“We are very excited for a fresh start,” Poto said. “The oldest (child) has to switch schools and day care, but we have been pumping him up for this for about eight months now, so he’s ready and very excited.”


Poto, who works in early childhood education, agrees that zoning laws need to change to allow more housing to be built. She’s frustrated that so many people moved to Maine during the pandemic, making housing more scarce and driving up costs.

“There also needs to be a way to stop landlords from charging exorbitant amounts of money for rent,” Poto said.

Levesque, Auburn’s mayor, said he was disappointed to learn Poto had to leave Auburn to find housing.

“We don’t want to lose residents, but people gotta live,” he said.

Evan Cooke and Meaghan Mulkern outside of the duplex they rent in South Portland on Thursday. The couple has been house hunting and recently put in offers $50,000 and $75,000 over asking, to no avail. Brianna Soukup/Staff Photographer

Evan Cooke and Meaghan Mulkern are still on the hunt for a home. They moved to South Portland about a year and a half ago, fleeing New York City when the pandemic struck. Both work from home; she’s a human resources recruiter and he’s in technology sales. They were ready to buy a house in southern Maine when they decided to move here, but they settled for an apartment when they found meager offerings.

They stepped up their search about six months ago, touring nearly 100 single-family homes online, from Biddeford to Westbrook to Yarmouth. They recently bid on two modest homes in South Portland that would have required significant renovations – $50,000 over the $300,000 asking price for a three-bedroom and $75,000 over the $335,000 asking price for a four-bedroom. Each time, their offer was one of about 70 and the house sold in a few days.


“It’s causing a lot of stress on our relationship because of the amount of money we have to put down over asking,” Mulkern said. “We have a roof over our heads, but we want to stop shelling out money for rent that doesn’t give us any return on our investment. Right now, there are five houses on the market (in Greater Portland) that are even within our budget. It’s very defeating.”


Dan Brennan, director of MaineHousing, has never seen a tighter housing market in nearly 30 years with the agency.

“Attaining and holding onto affordable housing has never been more challenging,” Brennan said.

At the same time, the collective will to fix the problem has grown stronger since 2015, when LePage fought a $65 million senior housing bond proposal from Democrats that was intended to create 1,000 housing units and had won bipartisan support. LePage whittled it down to $15 million, then refused to release the bonds after nearly 70 percent of voters approved the borrowing.

Releasing those senior housing bonds was one of the first things Mills did when she became governor in 2019. It set a tone for action on housing that she has sustained, dedicating $50 million in federal pandemic aid to affordable housing initiatives as part of her Maine Jobs & Recovery Plan.


Last summer, Mills named Greg Payne to be her senior adviser on housing policy, plucking him from his longtime roles as an affordable housing developer with Avesta Housing and director of the Maine Affordable Housing Coalition.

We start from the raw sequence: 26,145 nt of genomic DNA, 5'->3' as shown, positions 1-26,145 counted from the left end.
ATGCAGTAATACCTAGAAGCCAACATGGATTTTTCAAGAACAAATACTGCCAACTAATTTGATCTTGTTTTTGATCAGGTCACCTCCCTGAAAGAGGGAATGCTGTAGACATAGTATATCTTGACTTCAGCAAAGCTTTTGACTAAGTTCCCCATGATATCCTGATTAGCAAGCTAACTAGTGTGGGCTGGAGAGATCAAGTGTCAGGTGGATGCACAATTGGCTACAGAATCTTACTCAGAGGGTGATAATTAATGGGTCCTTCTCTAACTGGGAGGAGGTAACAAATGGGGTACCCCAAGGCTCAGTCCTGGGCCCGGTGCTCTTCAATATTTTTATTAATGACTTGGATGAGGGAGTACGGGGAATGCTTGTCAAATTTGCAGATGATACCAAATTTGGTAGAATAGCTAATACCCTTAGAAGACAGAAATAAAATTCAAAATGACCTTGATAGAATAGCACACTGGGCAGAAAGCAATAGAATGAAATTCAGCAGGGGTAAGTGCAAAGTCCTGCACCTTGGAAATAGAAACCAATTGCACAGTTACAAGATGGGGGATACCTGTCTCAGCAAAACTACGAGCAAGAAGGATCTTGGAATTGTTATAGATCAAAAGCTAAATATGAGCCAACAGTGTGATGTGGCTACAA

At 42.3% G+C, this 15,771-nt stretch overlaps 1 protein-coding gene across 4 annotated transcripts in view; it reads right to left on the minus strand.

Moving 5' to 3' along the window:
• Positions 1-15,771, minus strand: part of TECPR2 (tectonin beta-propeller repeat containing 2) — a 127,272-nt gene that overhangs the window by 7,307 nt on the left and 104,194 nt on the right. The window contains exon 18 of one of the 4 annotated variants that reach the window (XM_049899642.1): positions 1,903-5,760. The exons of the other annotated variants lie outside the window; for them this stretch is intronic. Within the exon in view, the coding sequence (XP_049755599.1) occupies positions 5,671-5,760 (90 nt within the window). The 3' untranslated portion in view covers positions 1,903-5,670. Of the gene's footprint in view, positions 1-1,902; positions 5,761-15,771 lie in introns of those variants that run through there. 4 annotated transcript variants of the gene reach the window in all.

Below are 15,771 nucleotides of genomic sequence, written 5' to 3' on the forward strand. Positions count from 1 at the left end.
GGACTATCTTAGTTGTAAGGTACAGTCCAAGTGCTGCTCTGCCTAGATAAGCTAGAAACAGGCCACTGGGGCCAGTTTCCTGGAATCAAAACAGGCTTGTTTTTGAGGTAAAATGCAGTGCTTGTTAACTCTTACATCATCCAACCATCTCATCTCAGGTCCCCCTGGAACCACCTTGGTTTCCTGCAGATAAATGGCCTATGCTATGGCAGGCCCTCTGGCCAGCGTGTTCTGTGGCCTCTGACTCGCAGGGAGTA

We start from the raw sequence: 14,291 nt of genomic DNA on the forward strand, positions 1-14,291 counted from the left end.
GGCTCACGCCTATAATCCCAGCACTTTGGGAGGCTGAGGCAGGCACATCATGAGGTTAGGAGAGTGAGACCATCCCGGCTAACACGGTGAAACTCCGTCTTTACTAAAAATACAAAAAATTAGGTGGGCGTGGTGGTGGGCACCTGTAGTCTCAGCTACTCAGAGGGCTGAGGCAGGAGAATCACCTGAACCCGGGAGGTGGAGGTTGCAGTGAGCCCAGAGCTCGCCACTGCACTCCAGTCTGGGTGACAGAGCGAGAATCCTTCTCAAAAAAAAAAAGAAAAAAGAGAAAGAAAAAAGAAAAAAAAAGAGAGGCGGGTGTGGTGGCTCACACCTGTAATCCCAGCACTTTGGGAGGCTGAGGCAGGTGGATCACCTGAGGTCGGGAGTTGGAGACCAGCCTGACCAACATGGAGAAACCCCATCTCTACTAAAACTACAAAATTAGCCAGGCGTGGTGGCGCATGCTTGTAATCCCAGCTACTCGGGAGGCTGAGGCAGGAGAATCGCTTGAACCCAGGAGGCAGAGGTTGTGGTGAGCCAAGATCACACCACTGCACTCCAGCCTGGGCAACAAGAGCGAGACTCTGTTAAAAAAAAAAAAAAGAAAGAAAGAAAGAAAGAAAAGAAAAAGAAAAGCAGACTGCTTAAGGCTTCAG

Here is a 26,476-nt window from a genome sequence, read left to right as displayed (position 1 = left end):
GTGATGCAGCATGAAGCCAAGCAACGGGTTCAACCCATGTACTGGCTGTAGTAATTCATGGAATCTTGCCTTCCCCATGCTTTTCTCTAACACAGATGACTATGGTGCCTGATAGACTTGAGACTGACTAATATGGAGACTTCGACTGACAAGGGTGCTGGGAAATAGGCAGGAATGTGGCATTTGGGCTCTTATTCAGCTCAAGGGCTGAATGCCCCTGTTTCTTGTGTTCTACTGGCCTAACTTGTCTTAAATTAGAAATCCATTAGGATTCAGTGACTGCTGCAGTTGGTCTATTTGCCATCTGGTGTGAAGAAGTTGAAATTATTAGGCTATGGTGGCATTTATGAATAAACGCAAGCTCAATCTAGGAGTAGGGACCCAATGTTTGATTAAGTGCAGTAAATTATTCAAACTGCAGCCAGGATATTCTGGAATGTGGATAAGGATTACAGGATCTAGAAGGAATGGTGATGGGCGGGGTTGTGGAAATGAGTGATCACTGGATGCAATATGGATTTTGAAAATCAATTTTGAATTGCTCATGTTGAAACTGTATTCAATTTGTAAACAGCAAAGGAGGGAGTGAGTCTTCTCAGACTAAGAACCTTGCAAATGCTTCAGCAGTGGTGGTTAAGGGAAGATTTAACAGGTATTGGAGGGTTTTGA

“It’s night and day,” Payne said of current State House attitudes on housing. “This governor just has a fundamentally different view of how important she thinks housing is.”

With additional funding and support, MaineHousing financed and helped to develop a record 524 new rental units in 2021 – 454 subsidized and 70 market-rate units. More than 1,707 new units are in the pipeline this year, although worker shortages and supply chain issues may slow progress.

Payne believes the combination of the pandemic-driven real estate boom and available federal recovery funding may finally generate the bipartisan agreement necessary to address the housing shortage.

“I think you’re going to see support from people you wouldn’t have seen in the past because it’s gotten so bad,” Payne said. “There seem to be many folks in the Legislature who seem to be committed to making progress on this. That is the most hopeful thing about all of this as we find ourselves mired in this crisis.”



Businesses leaders across Maine say the housing crunch is making it more difficult than ever to hire and retain workers.

“We’re seeing more candidates withdraw or decline positions because they’re having difficulty securing housing, either renting or buying,” said Helene Kennedy, vice president of recruitment at MaineHealth, a statewide network of medical practices and hospitals that includes Maine Medical Center in Portland.

The situation is exacerbated by a worker shortage amid a pandemic that affects nearly every aspect of health care, leaving MaineHealth with 10 percent of its 22,000 positions consistently unfilled. The problem is most acute in coastal communities, Kennedy said, especially in the Portland area, where a typical two-bedroom apartment rents for about $2,000 per month.

West Shore Landing, a 36-unit apartment complex built on the banks of the Androscoggin River in Auburn. Shawn Patrick Ouellette/Staff Photographer

Communities that are making inroads against the crisis are finding ways to create places where people can meet all their needs close to home. It’s happening in Scarborough, where a 524-acre horse racing facility is being developed into various types of housing, business and recreational properties, and in Biddeford, where brick mill buildings have been converted into apartment complexes and business incubators.